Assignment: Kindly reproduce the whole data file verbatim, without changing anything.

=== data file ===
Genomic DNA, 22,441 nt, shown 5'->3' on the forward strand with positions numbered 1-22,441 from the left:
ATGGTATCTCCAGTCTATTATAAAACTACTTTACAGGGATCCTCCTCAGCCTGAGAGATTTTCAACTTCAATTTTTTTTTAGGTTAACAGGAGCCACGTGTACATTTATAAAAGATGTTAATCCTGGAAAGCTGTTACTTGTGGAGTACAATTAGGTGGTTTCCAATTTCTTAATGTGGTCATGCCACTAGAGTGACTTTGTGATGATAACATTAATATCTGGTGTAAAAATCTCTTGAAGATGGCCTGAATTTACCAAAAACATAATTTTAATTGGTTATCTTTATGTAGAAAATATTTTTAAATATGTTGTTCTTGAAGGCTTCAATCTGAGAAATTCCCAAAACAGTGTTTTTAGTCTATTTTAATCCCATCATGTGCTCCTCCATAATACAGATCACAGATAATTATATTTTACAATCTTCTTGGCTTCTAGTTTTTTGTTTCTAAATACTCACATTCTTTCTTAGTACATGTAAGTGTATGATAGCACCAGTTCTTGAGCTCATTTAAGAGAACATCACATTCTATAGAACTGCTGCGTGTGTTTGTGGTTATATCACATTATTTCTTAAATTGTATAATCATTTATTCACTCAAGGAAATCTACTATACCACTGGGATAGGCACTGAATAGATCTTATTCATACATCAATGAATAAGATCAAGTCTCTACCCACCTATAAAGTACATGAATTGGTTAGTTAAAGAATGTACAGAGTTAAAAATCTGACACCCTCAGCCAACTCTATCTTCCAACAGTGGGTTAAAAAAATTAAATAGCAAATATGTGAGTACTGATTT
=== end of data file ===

Genomic DNA, 22,441 nt, shown 5'->3' on the forward strand with positions numbered 1-22,441 from the left:
ATGGTATCTCCAGTCTATTATAAAACTACTTTACAGGGATCCTCCTCAGCCTGAGAGATTTTCAACTTCAATTTTTTTTTAGGTTAACAGGAGCCACGTGTACATTTATAAAAGATGTTAATCCTGGAAAGCTGTTACTTGTGGAGTACAATTAGGTGGTTTCCAATTTCTTAATGTGGTCATGCCACTAGAGTGACTTTGTGATGATAACATTAATATCTGGTGTAAAAATCTCTTGAAGATGGCCTGAATTTACCAAAAACATAATTTTAATTGGTTATCTTTATGTAGAAAATATTTTTAAATATGTTGTTCTTGAAGGCTTCAATCTGAGAAATTCCCAAAACAGTGTTTTTAGTCTATTTTAATCCCATCATGTGCTCCTCCATAATACAGATCACAGATAATTATATTTTACAATCTTCTTGGCTTCTAGTTTTTTGTTTCTAAATACTCACATTCTTTCTTAGTACATGTAAGTGTATGATAGCACCAGTTCTTGAGCTCATTTAAGAGAACATCACATTCTATAGAACTGCTGCGTGTGTTTGTGGTTATATCACATTATTTCTTAAATTGTATAATCATTTATTCACTCAAGGAAATCTACTATACCACTGGGATAGGCACTGAATAGATCTTATTCATACATCAATGAATAAGATCAAGTCTCTACCCACCTATAAAGTACATGAATTGGTTAGTTAAAGAATGTACAGAGTTAAAAATCTGACACCCTCAGCCAACTCTATCTTCCAACAGTGGGTTAAAAAAATTAAATAGCAAATATGTGAGTACTGATTT